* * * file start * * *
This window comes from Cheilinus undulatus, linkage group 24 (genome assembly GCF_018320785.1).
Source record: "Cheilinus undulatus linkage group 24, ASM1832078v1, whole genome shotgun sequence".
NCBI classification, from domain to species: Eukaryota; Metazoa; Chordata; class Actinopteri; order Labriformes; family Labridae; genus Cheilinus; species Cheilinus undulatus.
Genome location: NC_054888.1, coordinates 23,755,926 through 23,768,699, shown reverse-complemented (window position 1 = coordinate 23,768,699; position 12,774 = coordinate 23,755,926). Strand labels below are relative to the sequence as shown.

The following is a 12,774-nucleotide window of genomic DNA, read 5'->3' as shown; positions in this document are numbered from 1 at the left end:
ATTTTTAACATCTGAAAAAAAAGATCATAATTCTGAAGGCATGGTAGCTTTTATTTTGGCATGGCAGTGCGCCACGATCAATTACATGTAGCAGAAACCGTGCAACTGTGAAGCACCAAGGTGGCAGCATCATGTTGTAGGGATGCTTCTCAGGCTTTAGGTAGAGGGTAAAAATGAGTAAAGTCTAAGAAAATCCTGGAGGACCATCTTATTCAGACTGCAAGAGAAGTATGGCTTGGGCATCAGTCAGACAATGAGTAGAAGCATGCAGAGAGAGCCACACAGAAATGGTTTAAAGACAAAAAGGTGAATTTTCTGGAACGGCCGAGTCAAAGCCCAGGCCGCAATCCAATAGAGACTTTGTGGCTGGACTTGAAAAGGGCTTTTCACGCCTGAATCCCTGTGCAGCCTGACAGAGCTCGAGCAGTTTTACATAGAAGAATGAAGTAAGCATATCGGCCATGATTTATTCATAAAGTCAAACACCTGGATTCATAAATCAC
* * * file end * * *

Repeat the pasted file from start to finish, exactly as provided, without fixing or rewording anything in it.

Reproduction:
This window comes from Cheilinus undulatus, linkage group 24 (genome assembly GCF_018320785.1).
Source record: "Cheilinus undulatus linkage group 24, ASM1832078v1, whole genome shotgun sequence".
NCBI classification, from domain to species: Eukaryota; Metazoa; Chordata; class Actinopteri; order Labriformes; family Labridae; genus Cheilinus; species Cheilinus undulatus.
Genome location: NC_054888.1, coordinates 23,755,926 through 23,768,699, shown reverse-complemented (window position 1 = coordinate 23,768,699; position 12,774 = coordinate 23,755,926). Strand labels below are relative to the sequence as shown.

The following is a 12,774-nucleotide window of genomic DNA, read 5'->3' as shown; positions in this document are numbered from 1 at the left end:
ATTTTTAACATCTGAAAAAAAAGATCATAATTCTGAAGGCATGGTAGCTTTTATTTTGGCATGGCAGTGCGCCACGATCAATTACATGTAGCAGAAACCGTGCAACTGTGAAGCACCAAGGTGGCAGCATCATGTTGTAGGGATGCTTCTCAGGCTTTAGGTAGAGGGTAAAAATGAGTAAAGTCTAAGAAAATCCTGGAGGACCATCTTATTCAGACTGCAAGAGAAGTATGGCTTGGGCATCAGTCAGACAATGAGTAGAAGCATGCAGAGAGAGCCACACAGAAATGGTTTAAAGACAAAAAGGTGAATTTTCTGGAACGGCCGAGTCAAAGCCCAGGCCGCAATCCAATAGAGACTTTGTGGCTGGACTTGAAAAGGGCTTTTCACGCCTGAATCCCTGTGCAGCCTGACAGAGCTCGAGCAGTTTTACATAGAAGAATGAAGTAAGCATATCGGCCATGATTTATTCATAAAGTCAAACACCTGGATTCATAAATCAC